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Israel Has Oil Deposits Similar to Saudi Arabia, Knesset Learns

A view of Mount Arif in the Negev desert in southern Israel, at the Israel - Egypt border. Negev, Dec 27, 2018. Photo by Noa Ori / TPS

There are about 250 billion barrels of oil in oil shale in Israel, similar to the amount of oil Saudi Arabia has, Professor Eugene Kendall told the Knesset, calling on it to exploit the resources.

“We know where they lie,” Kendall, former head of the National Economic Council in the Prime Minister’s Office, told the Knesset’s Special Committee for Overseeing the Fund for Managing State Revenues from the Tax on Profits from Gas and Oil on Tuesday, and said that a committee that was not authorized to deal with oil decided not to approve even a 20-acre experiment either.

“Tens of billions of dollars lie underground and nobody is doing anything with it,” he added.

Committee head Member of Knesset (MK) Avi Dichter said Kendall’s revelation was “dramatic and has a lot of weight.”

Oil shale is an organic-rich fine-grained sedimentary rock containing kerogen, a solid mixture of organic chemical compounds, from which liquid hydrocarbons can be produced.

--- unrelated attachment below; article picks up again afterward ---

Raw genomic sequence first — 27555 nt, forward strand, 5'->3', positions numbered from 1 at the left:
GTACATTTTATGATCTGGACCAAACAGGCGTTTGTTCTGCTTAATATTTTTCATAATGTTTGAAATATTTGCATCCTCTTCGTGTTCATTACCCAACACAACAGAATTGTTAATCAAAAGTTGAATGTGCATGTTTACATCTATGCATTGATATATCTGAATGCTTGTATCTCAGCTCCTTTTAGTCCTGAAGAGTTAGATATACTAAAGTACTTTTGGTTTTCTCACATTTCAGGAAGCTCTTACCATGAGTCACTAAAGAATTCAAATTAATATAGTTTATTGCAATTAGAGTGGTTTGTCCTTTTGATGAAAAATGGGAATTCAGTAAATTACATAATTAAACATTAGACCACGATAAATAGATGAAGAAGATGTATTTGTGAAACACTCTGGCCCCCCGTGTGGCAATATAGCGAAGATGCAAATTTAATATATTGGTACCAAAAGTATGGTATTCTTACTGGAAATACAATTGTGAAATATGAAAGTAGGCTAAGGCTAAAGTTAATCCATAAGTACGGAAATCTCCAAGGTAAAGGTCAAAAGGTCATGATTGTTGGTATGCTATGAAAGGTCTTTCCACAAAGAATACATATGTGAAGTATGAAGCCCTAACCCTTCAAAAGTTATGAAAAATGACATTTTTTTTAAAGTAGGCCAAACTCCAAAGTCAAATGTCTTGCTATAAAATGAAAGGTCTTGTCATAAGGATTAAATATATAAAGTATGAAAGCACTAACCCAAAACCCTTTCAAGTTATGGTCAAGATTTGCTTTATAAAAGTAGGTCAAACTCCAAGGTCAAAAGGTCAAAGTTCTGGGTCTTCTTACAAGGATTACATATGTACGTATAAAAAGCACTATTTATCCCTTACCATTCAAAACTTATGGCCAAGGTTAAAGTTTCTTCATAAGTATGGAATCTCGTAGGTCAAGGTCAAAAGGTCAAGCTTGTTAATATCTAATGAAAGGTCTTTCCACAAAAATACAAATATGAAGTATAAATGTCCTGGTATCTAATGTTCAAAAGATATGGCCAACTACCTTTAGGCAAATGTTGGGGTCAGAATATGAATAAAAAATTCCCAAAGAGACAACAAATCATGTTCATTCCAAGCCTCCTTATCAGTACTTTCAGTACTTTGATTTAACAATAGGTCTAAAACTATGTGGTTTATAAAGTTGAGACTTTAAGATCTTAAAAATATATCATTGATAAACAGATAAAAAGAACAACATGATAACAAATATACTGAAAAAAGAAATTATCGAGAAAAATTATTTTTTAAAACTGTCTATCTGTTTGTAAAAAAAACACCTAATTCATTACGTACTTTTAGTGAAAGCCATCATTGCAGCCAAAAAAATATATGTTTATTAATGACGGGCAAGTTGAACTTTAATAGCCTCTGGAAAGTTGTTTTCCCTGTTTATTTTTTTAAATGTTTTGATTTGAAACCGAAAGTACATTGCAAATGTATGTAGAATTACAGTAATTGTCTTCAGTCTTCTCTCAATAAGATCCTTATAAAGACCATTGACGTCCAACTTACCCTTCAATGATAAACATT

Oil shale is similar to petroleum and can be refined into many different substances, including diesel fuel, gasoline, and liquid petroleum gas.

Oil shale in Israel is widespread covering approximately 15% of its territory, but is an undeveloped resource, largely because of economic and technological constraints.

According to the Geological Survey of Israel, deposits that could have the biggest economic potential are located in the northern Negev.

Oil shale development in Israel has caused protests among environmental organizations.

However, Dichter said during the committee session that “the economic and state protection problems are no less important than the environmental protection problems.”


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